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Japanese Sake

There are so many kinds of Japanese Sake. Why are they different? How should I taste sake? What is the best temperature? Is there a correct way to drink sake?
This blog answers to these questions.

What is Sake?
Sake is Japan’s national drink. Made all across the country, there are said to be about 20,000 brand names. Many diverse cultures originated in ancient times because of the climate and natural features of each region of Japan, which has four distinct seasons. Sake has developed with Japanese culture. That is why Sake is an interesting drink.
Sake is an alcoholic beverage made from fermented rice.
Premium sake uses special rice called sake rice, which is suited for brewing premium sake. There are four important things to make sake. Water, Rice, Brewing Alcohol, and Koji Mold and Yeast.
Sake is in the same category of fermented liquor as wine and beer. Fermented beverages are alcoholic drinks made when yeast ferments alcohol from the agricultural crops used. The fermentation process differs for each type of drink, and a unique characteristic of sake is that it uses a sophisticated production method called multiple parallel fermentation.

Types of Sake
There are several different types of sake, and the following special designations are specified by the Japanese government.
Daiginjo-shu
Daiginjo-shu is a form of ginjo-shu made with even more highly polished rice which at least 50% of the outer layer of the grain has been removed. It has an even more refined taste and stronger ginko-ka than ginjo-shu.
Ginjo-shu
Ginjo-shu is made with rice grains from which more than 40% of the outer layer has been removed by milling. Fermentation occurs at lower temperatures and takes longer. Distilled alcohol equivalent to up to 10% of the weight of the polished rice may be added. It has a fruity fragrance, called ginjo-ka, with a light, that is low in acidity.
TokubetsuHonjozo-shu, Honjozo-shu
In honjozo-shu, the emphasis is on flavor and there is little ginjo-ka or aging-induced aroma. It has a reasonable level of acidity and umami and rather than asserting the aroma and taste of the sake itself, it helps to bring out taste of food.

Sake Tasting (Aroma, Color, Taste)
Sake tasting focuses on three characteristics. Aroma, Color, and Taste.
Ginjo-shu (premium sake) has an aroma known as ginjo-ka. This aroma is fruity, with hints of apple, banana, and melon. Matured sake(koshu) also has a rich and mellow aroma, and is often described as resembling dried fruit or spices. For all sake, the aroma is judged on fullness and balance.
Sake is thought to be clear and colorless, but some sake has a little hue to it, and differences in production methods influence the final color and clarity. The sake’s clarity generally depends on the method by which the moromi (fermenting mash) is pressed and filtered. Moreover, if the finished sake is stored for a long period of time, the color will become gold and amber.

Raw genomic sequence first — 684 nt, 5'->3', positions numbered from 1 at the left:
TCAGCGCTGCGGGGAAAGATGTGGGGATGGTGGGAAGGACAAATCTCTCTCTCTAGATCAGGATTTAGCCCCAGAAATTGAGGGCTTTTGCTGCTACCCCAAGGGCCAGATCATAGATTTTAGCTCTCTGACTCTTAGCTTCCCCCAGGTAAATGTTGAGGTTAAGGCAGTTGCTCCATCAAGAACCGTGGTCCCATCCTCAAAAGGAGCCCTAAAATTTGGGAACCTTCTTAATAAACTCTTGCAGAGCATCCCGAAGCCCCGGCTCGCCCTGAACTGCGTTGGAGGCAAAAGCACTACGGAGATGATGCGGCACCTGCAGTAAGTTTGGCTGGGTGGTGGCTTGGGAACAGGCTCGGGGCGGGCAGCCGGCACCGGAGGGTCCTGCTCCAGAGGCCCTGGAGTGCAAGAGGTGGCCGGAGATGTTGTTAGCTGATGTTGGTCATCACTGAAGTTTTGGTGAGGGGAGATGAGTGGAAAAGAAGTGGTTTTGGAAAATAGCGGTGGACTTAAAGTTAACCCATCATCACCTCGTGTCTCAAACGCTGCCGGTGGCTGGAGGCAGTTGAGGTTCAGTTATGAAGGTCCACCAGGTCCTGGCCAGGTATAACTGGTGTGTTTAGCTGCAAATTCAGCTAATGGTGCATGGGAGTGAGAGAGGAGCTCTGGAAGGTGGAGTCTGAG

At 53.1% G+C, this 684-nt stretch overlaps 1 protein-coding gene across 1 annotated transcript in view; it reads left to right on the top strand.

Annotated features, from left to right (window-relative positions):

Sake’s taste depends on the degree of sweetness or dryness, richness or lightness, and the amount of body the sake has. When the sake has a high sugar content, it tends to taste sweet, but acidity can mask sweetness, so even if two sakes have the same sugar content, the one with stronger acidity may not taste as sweet. Sensations of sweet/dry, rich/light, and body will differ depending on the balance of alcohol, sugar, acidity, and amino acid.

What is the best temperature?
Sake can be enjoyed at a wide range of temperatures. Each temperature has a different name, and you can enjoy unique aspects of the same sake when you try it at different temperatures.
50 degree C: Atsu-Kan: The tokkuri and choko are used to drink it. Vapor rises from the tokkuri. The sake’s aromas are sharpened and it tastes dry, with a clean finish.
45 degree C: Jo-Kan: Vapor rises when the sake is poured. The sake’s aromas are concentrated, and the flavor feels soft and crisp.
40 degree C: Nuru-Kan: The taste feels more warm than hot when drinking. It seems close to body temperature. The sake’s aromas become a bit richer, and the flavor feels full.
20 degree C: Shitsu-on: When the tokkuri is held, it may feel slightly cool to the touch. The aroma and flavor will give an impression of softness.
10 degree C: Reishu: The general term for sake chilled to between 10 degree C and 5 degree C is reishu. Generally, chilling sake to lower temperature masks subtle flavors.

Sake and Shinto rituals
In ancient times, sake was a sacred offering dedicated to the gods. The word that Japanese people call out when they exchange drinks, Kampai, is charged with a prayer for people to make their hearts as one in front of the gods. Even now, sake is indispensable for occasions when people’s hearts and minds gather into one, such as banquets, and Shinto rituals.

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